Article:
Even the Grammies acknowledged Keane's popularity, nominating them for Best New Artist, an award they would lose to R&B singer John Legend. Hopes and Fears finished up the year as the second best-selling album of 2005, barely losing to the Scissor Sisters' eponymous debut. Keane were soon selected as openers for U2's world tour, and their Live Recordings EP was a success in the meantime.

 

            For the group's next album, they kept everything virtually the same. The band returned to the same studio in which they recorded Hopes and Fears, Heliocentric Studios in Rye, East Sussex, and they brought with them the same producer from those sessions, Andy Green, to make Under the Iron Sea (2006, Interscope). With its war-torn lyrical content, and often epic-sounding songwriting, Iron Sea was a noticeably darker affair than the lovelorn but altogether lighthearted Hopes and Fears. The album debuted at number 4 on the Billboard 200 and hit number one on the UK charts on the strength of “Is it Any Wonder?,” the most successful single of the band's career. Critics were hesitant to give the album praise. Though it was simply another set of mostly consistent material, there were some failed sonic experiments, and even the guitar distortion of Rice-Oxley's keyboards on “Is it Any Wonder?” proved to be a bit much. Obviously, most fans saw it as an improvement, and anticipated the forthcoming world tour. However, on August 22nd, 2006, before the commencement of that tour could take place, Chaplin announced his self-admittance to London's Priory Clinic to combat his varied substance abuse problems. This ultimately led to the complete cancellation of the North American leg of the band's tour. Chaplin left the clinic that October, but has undergone further treatment since then.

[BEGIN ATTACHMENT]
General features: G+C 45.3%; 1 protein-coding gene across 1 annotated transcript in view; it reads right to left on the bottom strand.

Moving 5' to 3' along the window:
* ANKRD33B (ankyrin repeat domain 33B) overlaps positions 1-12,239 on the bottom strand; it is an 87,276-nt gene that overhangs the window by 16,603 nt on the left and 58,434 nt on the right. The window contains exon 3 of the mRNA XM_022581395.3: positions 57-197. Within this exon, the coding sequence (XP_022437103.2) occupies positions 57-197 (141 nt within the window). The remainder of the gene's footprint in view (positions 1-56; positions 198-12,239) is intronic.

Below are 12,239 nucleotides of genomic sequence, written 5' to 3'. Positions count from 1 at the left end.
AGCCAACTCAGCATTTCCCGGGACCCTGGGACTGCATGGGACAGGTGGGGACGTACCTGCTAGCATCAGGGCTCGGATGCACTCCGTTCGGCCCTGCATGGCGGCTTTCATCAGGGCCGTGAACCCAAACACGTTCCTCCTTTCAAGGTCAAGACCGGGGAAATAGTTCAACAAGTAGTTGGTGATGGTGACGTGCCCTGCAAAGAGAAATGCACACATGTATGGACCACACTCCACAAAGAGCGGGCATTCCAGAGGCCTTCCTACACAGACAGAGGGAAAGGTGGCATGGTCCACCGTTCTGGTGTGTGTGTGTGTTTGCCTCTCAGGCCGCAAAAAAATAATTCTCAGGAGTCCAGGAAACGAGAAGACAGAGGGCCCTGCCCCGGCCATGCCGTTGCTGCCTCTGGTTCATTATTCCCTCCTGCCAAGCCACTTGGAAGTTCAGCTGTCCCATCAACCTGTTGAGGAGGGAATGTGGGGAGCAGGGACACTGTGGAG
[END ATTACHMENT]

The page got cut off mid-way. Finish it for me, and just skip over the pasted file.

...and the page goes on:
Guitars had managed to squirm their way into Keane's stage show, and many assumed that the band's next LP would be a lot more guitar-incorporated. Guitars were definitely in use for the new album's lead-off single, “Spiralling,” but all in all, Perfect Symmetry was more defined by its 80's influenced, synthesized sheen than by its guitars. The album was a supposed reinvention of Keane's sound and was billed as the group's artistic departure. Unfortunately, it was a disappointment in that regard, and critics felt about them what they always had; that the band's creative song-writing chops were simply not in the same league as U2's, which poses a significant problem, given that the Irish fab four are the band that Keane is most often compared to. But still, do their fans care about such things? The answer lies in the UK charts, where Perfect Symmetry found itself perfectly situated at number one within its first week of release. Keane released the Night Train EP in 2010. Strangeland was relesaed in 2012.